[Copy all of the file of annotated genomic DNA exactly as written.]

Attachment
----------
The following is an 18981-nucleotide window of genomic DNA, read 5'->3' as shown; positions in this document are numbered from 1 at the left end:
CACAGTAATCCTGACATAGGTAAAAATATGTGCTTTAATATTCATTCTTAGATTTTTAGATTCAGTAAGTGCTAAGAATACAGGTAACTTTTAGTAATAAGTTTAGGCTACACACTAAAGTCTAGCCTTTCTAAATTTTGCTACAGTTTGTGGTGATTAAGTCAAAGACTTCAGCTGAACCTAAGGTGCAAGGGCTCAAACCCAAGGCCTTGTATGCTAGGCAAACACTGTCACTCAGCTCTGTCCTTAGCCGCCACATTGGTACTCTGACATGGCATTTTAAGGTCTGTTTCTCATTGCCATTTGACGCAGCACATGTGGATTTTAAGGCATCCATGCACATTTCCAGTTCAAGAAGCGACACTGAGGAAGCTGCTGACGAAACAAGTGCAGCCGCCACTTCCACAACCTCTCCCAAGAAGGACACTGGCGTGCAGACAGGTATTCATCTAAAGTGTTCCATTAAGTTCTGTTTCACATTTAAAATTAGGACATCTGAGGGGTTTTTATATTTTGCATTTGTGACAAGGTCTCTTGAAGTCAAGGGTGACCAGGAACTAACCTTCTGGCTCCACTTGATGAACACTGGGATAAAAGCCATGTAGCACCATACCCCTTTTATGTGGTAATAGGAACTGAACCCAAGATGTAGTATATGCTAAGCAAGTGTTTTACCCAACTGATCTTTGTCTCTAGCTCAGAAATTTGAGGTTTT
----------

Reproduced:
The following is an 18981-nucleotide window of genomic DNA, read 5'->3' as shown; positions in this document are numbered from 1 at the left end:
CACAGTAATCCTGACATAGGTAAAAATATGTGCTTTAATATTCATTCTTAGATTTTTAGATTCAGTAAGTGCTAAGAATACAGGTAACTTTTAGTAATAAGTTTAGGCTACACACTAAAGTCTAGCCTTTCTAAATTTTGCTACAGTTTGTGGTGATTAAGTCAAAGACTTCAGCTGAACCTAAGGTGCAAGGGCTCAAACCCAAGGCCTTGTATGCTAGGCAAACACTGTCACTCAGCTCTGTCCTTAGCCGCCACATTGGTACTCTGACATGGCATTTTAAGGTCTGTTTCTCATTGCCATTTGACGCAGCACATGTGGATTTTAAGGCATCCATGCACATTTCCAGTTCAAGAAGCGACACTGAGGAAGCTGCTGACGAAACAAGTGCAGCCGCCACTTCCACAACCTCTCCCAAGAAGGACACTGGCGTGCAGACAGGTATTCATCTAAAGTGTTCCATTAAGTTCTGTTTCACATTTAAAATTAGGACATCTGAGGGGTTTTTATATTTTGCATTTGTGACAAGGTCTCTTGAAGTCAAGGGTGACCAGGAACTAACCTTCTGGCTCCACTTGATGAACACTGGGATAAAAGCCATGTAGCACCATACCCCTTTTATGTGGTAATAGGAACTGAACCCAAGATGTAGTATATGCTAAGCAAGTGTTTTACCCAACTGATCTTTGTCTCTAGCTCAGAAATTTGAGGTTTT